Young, yes, but not nearly as young as when he first realized gay men did something more for him than the fairer sex. Leslie says that he was about four when he took particular interest in his next-door neighbor. “He was my friend’s father,” says Leslie, practically blushing with laughter at the recollection. “I didn’t really understand the feelings. I just knew I liked him. He looked like Tom Selleck back in the Eighties. I remember him mowing the lawn with his shirt off. I did accept the feelings, but it’s not like I came out. I was like ‘How will I be perceived in a world that didn’t accept this?’”
While pretty much every gay man has a man-crush memory from childhood, not every gay man is lucky enough to have the support of their parents. “Always knowing that I was loved and supported gave me a lot of energy to keep doing what I’m doing,” says Leslie, adding, “I really hope to carve out my own family someday, being in a relationship, having a partner, which I don’t.”
Yes, guys—and gals—Leslie’s single, breaking boundaries in a business that’s breaking them too. “I can think back to just a few years’ ago,” says Leslie, “when I come out with my first single, how different the music business is. I do feel like Adam Lambert broke a lot of barriers. Ricky Martin didn’t become the star he is by coming out, but we’re definitely on the road.”
“The game has changed completely, Leslie continues. “You don’t have these big labels telling you what you have to do. Back then, you wouldn’t be picked up because they thought you wouldn’t sell. Now it doesn’t matter because the majors don’t have any money to sell you. Artists today spend all this money to put something out, and the next day it’s copied. You don’t own what you used to own.”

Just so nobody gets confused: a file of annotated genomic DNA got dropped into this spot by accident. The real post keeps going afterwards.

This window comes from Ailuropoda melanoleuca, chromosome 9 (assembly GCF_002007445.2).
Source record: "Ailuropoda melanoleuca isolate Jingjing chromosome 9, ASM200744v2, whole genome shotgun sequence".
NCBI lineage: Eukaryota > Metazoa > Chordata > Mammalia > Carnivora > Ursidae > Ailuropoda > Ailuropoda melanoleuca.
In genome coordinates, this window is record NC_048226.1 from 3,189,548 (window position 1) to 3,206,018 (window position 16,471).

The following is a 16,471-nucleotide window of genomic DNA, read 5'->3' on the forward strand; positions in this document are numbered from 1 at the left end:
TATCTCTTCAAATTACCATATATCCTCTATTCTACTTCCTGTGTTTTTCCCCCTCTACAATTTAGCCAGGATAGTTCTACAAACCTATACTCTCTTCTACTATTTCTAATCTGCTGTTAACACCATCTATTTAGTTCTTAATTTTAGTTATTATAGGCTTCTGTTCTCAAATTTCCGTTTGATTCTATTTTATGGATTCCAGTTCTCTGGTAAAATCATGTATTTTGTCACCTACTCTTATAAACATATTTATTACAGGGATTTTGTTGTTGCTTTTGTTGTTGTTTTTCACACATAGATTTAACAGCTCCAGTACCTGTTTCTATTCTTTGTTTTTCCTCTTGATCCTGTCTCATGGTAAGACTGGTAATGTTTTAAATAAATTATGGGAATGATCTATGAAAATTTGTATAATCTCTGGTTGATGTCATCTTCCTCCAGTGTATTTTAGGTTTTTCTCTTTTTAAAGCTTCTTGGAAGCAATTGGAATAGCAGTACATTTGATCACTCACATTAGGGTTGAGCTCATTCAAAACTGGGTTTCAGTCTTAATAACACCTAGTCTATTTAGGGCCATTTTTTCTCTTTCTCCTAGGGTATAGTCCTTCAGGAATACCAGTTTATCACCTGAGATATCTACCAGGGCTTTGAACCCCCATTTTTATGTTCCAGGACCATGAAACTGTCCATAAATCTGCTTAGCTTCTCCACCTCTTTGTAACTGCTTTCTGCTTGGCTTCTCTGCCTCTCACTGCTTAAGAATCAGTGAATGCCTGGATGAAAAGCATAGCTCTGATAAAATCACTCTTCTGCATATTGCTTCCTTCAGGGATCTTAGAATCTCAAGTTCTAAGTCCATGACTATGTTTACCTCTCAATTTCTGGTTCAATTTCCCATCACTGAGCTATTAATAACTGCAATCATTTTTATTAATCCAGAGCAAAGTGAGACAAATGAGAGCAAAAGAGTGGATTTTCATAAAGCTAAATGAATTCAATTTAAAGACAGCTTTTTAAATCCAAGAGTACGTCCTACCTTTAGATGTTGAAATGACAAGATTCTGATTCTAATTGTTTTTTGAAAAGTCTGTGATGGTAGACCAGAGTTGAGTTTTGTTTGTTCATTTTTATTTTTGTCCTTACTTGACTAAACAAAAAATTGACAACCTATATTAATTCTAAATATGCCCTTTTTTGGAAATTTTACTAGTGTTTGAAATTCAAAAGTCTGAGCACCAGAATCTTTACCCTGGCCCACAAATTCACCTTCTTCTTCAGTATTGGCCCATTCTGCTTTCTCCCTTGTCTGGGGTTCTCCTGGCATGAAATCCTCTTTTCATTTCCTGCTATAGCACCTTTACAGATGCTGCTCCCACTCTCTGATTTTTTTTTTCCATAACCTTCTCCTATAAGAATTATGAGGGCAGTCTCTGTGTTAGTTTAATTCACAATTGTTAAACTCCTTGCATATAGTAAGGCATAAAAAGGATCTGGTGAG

For Leslie, that means making a commitment to loving the product as much as the placement. “If you get into this to make money, I don’t have an answer for you,” says Leslie, before talking about his take on recording.
“I’m not going to put an expectation on how this should be. You gotta say to yourself, ‘Did I do something great in my eyes?’ Who’s to say if it’s good or bad? If you walk away and love it, that’s the true success of it all.”
Like many gay performers, Leslie performs at a lot of Pride events. Last summer, he went back to Ohio to sing for a crowd of 25,000 people, who’d come to see their hometown boy. What he didn’t notice in the hundred-degree heat was an elderly man sitting in a wheelchair, watching the star. It wasn’t until after the show that he realized his dad was in the audience. “I was blown away that he came to see me,” says Leslie, adding that both of his parents are in nursing homes. “He’s very stubborn, holds onto his independence. He left his assisted living, got on a bus in his wheelchair, traveled from the suburbs, and got down there by himself. He made it there to come hear his son.”
“I know they’re thrilled,” Leslie continues, on Mom and Dad. “Those are the rewards; the things you leave with.” He gets quiet for a second, then adds, laughing, “But I’m not gonna send them the long johns shot.”
Aiden Leslie will be performing June 16 at the New York City Pride Rally, and June 17 at The Monster, NYC. For more information, including performance dates and song news, visit AidenLeslie.com and his facebook page. All photographs: Rick Day.